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Unformatted text preview: Lesson 3.3 Electric Current and Direct Current Circuits 1 . Flow of electric charges . You have seen earlier that a positive charge placed in an electric filed will experience a force and move in the direction of decreasing potential. In other words, a positive charge moves from a high potential point to a low potential point. Similarly a negative charge will move from a low potential point to a high potential point. + + + + + + + +  If a negatively charged plate is connected to a positively charged plate by a conducting wire as shown in the figure above, an electric field is propagated through the wire and the free charges in it will move because of the force they experience in the electric field. Since the free charges are electrons, the electrons in the conducting wire will drift from the negative end to the positive end. While the direction of the electric field is from the positive plate to the negative plate, the drift of electrons takes place from the negative to the positive plate as the direction of motion of electrons is opposite to the direction of the electric field. The drift of electrons in this way caused by a potential difference between the two plates is called an electric current . The electric field propagates through the wire almost instantaneously at the speed of light as soon as the connection is established and the electrons through the length of the wire begins to drift from the negative plate to the positive plate. This drift of electrons through the conductor constitutes an electric current. Electric current in a conductor is defined as the rate of flow of charges. The current is represented by I. If a charge dQ crosses a section of the conductor in a time dt, then dQ I dt = I is the instantaneous current in the conductor. The unit of current is the coulomb per second ( C.s1 ) which is called the ampere (A). One ampere is one coulomb per second. Since electric current is caused by the transport of electric charges through a conductor, a knowledge of current I in a conductor will help us to obtain a measure of the amount of Charge Q that passes through a conductor during a given period of time. dQ I dt dQ Idt = = In order to find the charge Q that passes through the conductor from time t = t 1 to t = t 2 can be obtained by integrating dQ 2 1 t t Q Idt = ∫ Example 1: The quantity of charge q passing through a surface of area 2.0 cm 2 varies with time according to the equation q = 4.0t 3 + 3.0t + 10 where q is in coulombs and t is in seconds. What is the instantaneous current through the surface at t = 1.0 s? Solution: 2 1 12 3 15 3 12 t dQ I t dt I A = = = + = + = Example 2 : An electric current is given by the expression I (t) = 75 sin(60 π t) where I is in amperes and t is in seconds. What is the total charge carried by the current from t = 0 to t = 1/120 s?...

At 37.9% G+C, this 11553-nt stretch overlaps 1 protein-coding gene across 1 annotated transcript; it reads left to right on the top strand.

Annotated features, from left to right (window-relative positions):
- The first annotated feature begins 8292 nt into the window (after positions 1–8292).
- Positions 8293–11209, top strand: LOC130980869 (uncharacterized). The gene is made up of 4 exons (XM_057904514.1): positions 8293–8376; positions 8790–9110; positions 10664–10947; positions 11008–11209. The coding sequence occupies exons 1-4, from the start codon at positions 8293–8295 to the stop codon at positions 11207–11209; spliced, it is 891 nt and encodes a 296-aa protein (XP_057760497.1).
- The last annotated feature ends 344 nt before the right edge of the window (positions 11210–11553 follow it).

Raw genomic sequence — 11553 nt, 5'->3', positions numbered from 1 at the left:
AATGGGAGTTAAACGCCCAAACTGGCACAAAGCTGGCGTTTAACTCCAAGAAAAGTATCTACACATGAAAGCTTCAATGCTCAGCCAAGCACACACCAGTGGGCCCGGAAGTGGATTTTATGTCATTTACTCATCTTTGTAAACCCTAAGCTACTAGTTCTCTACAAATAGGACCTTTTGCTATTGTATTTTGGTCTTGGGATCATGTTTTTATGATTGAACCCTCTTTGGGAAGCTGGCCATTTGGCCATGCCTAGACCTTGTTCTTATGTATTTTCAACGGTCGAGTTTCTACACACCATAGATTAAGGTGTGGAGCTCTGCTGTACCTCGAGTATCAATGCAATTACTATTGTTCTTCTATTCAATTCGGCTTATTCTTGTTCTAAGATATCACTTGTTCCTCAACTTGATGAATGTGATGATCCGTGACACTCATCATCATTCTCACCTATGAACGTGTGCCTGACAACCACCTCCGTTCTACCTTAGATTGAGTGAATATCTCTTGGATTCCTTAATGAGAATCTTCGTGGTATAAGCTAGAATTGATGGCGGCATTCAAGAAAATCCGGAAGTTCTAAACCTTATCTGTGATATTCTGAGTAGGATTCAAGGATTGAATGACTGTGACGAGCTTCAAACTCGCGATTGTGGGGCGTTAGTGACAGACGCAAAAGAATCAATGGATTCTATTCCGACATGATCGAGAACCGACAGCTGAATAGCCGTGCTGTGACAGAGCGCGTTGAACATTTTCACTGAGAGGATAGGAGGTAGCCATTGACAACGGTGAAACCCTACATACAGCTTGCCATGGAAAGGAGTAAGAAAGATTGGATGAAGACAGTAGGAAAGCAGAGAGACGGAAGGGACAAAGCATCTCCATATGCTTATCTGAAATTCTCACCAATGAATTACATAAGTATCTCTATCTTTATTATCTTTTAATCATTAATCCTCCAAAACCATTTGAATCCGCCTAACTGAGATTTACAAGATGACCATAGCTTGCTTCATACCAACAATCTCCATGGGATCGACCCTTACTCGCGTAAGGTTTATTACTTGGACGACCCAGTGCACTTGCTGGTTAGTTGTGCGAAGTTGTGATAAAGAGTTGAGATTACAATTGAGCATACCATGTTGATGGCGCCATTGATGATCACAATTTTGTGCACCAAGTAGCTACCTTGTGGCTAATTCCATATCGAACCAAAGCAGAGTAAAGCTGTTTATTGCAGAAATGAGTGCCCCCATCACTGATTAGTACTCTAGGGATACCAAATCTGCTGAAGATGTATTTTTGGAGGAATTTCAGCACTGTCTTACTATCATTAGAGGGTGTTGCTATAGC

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This note was uploaded on 05/01/2011 for the course PHY 2049 taught by Professor George during the Spring '11 term at Edison State College.
 Spring '11
 George
 Physics, Charge, Current, Force

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